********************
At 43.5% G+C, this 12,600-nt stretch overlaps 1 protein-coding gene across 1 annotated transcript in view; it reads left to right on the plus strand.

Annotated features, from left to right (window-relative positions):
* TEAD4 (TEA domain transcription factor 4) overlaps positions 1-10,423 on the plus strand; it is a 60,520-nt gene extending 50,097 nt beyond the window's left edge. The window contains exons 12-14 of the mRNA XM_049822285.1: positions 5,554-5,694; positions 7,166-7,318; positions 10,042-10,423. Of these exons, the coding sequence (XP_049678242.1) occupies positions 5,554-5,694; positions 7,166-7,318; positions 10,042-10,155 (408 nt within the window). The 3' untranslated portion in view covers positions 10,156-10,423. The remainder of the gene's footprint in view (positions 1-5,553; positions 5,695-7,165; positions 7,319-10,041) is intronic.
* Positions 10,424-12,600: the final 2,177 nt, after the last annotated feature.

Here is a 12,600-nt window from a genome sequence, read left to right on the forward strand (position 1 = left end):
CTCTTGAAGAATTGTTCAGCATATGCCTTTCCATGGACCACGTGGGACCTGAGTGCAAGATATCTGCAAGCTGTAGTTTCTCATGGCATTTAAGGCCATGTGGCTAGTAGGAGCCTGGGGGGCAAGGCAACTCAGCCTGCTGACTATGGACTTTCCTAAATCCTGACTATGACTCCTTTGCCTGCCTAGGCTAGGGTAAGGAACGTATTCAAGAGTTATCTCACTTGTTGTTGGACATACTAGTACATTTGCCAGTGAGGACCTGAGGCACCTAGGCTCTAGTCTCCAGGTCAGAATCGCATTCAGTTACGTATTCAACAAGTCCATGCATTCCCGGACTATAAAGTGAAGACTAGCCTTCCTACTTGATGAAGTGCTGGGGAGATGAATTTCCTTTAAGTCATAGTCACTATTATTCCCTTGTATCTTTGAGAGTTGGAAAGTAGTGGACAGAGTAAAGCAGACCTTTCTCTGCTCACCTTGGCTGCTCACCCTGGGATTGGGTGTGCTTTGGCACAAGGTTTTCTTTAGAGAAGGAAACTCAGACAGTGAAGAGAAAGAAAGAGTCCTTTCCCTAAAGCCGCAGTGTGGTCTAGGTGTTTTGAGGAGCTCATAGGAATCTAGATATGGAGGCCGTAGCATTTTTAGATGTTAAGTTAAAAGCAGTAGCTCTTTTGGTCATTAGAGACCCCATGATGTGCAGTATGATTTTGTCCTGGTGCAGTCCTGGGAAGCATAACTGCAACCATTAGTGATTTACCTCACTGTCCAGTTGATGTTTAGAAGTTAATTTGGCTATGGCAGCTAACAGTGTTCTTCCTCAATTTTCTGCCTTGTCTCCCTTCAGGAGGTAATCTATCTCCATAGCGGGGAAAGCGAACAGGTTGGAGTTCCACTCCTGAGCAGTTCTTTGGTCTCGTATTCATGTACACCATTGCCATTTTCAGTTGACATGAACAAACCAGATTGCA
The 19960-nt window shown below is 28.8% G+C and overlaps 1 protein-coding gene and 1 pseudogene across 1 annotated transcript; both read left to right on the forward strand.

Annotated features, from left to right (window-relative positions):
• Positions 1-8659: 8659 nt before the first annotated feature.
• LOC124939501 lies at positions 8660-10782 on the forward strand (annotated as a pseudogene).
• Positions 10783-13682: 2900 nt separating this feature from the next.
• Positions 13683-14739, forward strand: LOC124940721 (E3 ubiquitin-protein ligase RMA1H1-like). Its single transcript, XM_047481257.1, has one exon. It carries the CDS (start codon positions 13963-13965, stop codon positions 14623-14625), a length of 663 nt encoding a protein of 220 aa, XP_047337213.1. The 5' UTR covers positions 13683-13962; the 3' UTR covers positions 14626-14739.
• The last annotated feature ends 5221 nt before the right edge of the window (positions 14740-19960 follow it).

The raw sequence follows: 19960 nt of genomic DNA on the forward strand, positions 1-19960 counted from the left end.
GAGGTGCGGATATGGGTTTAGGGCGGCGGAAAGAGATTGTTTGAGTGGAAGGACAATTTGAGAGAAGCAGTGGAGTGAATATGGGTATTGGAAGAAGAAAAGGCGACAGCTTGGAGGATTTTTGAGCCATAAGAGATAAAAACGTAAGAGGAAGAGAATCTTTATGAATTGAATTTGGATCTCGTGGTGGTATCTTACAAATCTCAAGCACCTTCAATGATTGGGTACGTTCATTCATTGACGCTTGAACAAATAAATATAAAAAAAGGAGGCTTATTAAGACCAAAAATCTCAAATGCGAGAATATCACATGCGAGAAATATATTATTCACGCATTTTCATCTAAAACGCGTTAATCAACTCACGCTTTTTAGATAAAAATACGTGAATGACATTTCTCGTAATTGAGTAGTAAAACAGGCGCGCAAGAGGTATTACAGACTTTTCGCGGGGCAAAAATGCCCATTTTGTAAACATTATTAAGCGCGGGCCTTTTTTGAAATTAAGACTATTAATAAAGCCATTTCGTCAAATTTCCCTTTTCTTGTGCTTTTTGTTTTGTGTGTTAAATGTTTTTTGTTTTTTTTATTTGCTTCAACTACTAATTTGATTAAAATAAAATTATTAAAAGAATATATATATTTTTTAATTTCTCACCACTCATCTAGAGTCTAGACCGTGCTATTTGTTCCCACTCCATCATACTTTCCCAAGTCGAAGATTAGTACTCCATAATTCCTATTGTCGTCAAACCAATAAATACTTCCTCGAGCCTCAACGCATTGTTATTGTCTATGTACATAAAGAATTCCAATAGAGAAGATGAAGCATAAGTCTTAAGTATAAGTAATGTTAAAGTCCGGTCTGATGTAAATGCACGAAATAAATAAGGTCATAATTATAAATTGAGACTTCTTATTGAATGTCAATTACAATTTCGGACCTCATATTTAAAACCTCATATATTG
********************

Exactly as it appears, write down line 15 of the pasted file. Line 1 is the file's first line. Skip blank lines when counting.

GAGGTGCGGATATGGGTTTAGGGCGGCGGAAAGAGATTGTTTGAGTGGAAGGACAATTTGAGAGAAGCAGTGGAGTGAATATGGGTATTGGAAGAAGAAAAGGCGACAGCTTGGAGGATTTTTGAGCCATAAGAGATAAAAACGTAAGAGGAAGAGAATCTTTATGAATTGAATTTGGATCTCGTGGTGGTATCTTACAAATCTCAAGCACCTTCAATGATTGGGTACGTTCATTCATTGACGCTTGAACAAATAAATATAAAAAAAGGAGGCTTATTAAGACCAAAAATCTCAAATGCGAGAATATCACATGCGAGAAATATATTATTCACGCATTTTCATCTAAAACGCGTTAATCAACTCACGCTTTTTAGATAAAAATACGTGAATGACATTTCTCGTAATTGAGTAGTAAAACAGGCGCGCAAGAGGTATTACAGACTTTTCGCGGGGCAAAAATGCCCATTTTGTAAACATTATTAAGCGCGGGCCTTTTTTGAAATTAAGACTATTAATAAAGCCATTTCGTCAAATTTCCCTTTTCTTGTGCTTTTTGTTTTGTGTGTTAAATGTTTTTTGTTTTTTTTATTTGCTTCAACTACTAATTTGATTAAAATAAAATTATTAAAAGAATATATATATTTTTTAATTTCTCACCACTCATCTAGAGTCTAGACCGTGCTATTTGTTCCCACTCCATCATACTTTCCCAAGTCGAAGATTAGTACTCCATAATTCCTATTGTCGTCAAACCAATAAATACTTCCTCGAGCCTCAACGCATTGTTATTGTCTATGTACATAAAGAATTCCAATAGAGAAGATGAAGCATAAGTCTTAAGTATAAGTAATGTTAAAGTCCGGTCTGATGTAAATGCACGAAATAAATAAGGTCATAATTATAAATTGAGACTTCTTATTGAATGTCAATTACAATTTCGGACCTCATATTTAAAACCTCATATATTG